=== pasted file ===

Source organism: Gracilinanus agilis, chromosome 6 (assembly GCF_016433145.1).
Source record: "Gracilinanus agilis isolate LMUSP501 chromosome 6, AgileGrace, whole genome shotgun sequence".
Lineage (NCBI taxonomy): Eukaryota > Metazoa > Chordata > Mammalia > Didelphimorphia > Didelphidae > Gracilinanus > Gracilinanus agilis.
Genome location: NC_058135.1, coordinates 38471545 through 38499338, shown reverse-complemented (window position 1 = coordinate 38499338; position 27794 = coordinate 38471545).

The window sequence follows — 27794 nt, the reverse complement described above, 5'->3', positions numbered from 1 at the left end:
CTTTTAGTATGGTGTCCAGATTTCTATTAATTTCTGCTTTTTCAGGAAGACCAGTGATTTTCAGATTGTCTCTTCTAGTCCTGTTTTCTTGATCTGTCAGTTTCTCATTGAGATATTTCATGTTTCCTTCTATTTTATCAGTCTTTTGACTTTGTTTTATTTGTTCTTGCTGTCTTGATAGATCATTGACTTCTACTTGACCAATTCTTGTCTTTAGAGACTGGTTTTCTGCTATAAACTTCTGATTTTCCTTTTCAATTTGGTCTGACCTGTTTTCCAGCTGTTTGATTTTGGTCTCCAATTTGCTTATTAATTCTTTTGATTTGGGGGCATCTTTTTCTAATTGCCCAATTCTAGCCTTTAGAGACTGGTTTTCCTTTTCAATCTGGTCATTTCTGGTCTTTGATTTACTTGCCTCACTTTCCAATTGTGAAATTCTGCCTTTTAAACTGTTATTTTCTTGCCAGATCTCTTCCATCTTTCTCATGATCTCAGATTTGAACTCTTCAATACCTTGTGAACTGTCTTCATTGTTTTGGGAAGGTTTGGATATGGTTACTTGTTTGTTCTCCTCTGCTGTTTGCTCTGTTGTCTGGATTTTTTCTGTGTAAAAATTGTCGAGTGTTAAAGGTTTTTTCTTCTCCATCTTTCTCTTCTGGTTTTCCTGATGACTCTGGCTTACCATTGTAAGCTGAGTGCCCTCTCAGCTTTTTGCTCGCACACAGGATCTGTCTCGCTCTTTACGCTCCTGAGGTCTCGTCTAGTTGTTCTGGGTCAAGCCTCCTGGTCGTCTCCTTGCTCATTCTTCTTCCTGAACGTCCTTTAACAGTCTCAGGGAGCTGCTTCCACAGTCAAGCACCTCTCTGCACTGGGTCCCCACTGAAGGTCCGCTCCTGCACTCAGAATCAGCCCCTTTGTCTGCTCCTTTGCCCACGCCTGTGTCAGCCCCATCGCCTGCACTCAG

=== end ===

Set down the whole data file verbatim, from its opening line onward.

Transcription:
Source organism: Gracilinanus agilis, chromosome 6 (assembly GCF_016433145.1).
Source record: "Gracilinanus agilis isolate LMUSP501 chromosome 6, AgileGrace, whole genome shotgun sequence".
Lineage (NCBI taxonomy): Eukaryota > Metazoa > Chordata > Mammalia > Didelphimorphia > Didelphidae > Gracilinanus > Gracilinanus agilis.
Genome location: NC_058135.1, coordinates 38471545 through 38499338, shown reverse-complemented (window position 1 = coordinate 38499338; position 27794 = coordinate 38471545).

The window sequence follows — 27794 nt, the reverse complement described above, 5'->3', positions numbered from 1 at the left end:
CTTTTAGTATGGTGTCCAGATTTCTATTAATTTCTGCTTTTTCAGGAAGACCAGTGATTTTCAGATTGTCTCTTCTAGTCCTGTTTTCTTGATCTGTCAGTTTCTCATTGAGATATTTCATGTTTCCTTCTATTTTATCAGTCTTTTGACTTTGTTTTATTTGTTCTTGCTGTCTTGATAGATCATTGACTTCTACTTGACCAATTCTTGTCTTTAGAGACTGGTTTTCTGCTATAAACTTCTGATTTTCCTTTTCAATTTGGTCTGACCTGTTTTCCAGCTGTTTGATTTTGGTCTCCAATTTGCTTATTAATTCTTTTGATTTGGGGGCATCTTTTTCTAATTGCCCAATTCTAGCCTTTAGAGACTGGTTTTCCTTTTCAATCTGGTCATTTCTGGTCTTTGATTTACTTGCCTCACTTTCCAATTGTGAAATTCTGCCTTTTAAACTGTTATTTTCTTGCCAGATCTCTTCCATCTTTCTCATGATCTCAGATTTGAACTCTTCAATACCTTGTGAACTGTCTTCATTGTTTTGGGAAGGTTTGGATATGGTTACTTGTTTGTTCTCCTCTGCTGTTTGCTCTGTTGTCTGGATTTTTTCTGTGTAAAAATTGTCGAGTGTTAAAGGTTTTTTCTTCTCCATCTTTCTCTTCTGGTTTTCCTGATGACTCTGGCTTACCATTGTAAGCTGAGTGCCCTCTCAGCTTTTTGCTCGCACACAGGATCTGTCTCGCTCTTTACGCTCCTGAGGTCTCGTCTAGTTGTTCTGGGTCAAGCCTCCTGGTCGTCTCCTTGCTCATTCTTCTTCCTGAACGTCCTTTAACAGTCTCAGGGAGCTGCTTCCACAGTCAAGCACCTCTCTGCACTGGGTCCCCACTGAAGGTCCGCTCCTGCACTCAGAATCAGCCCCTTTGTCTGCTCCTTTGCCCACGCCTGTGTCAGCCCCATCGCCTGCACTCAG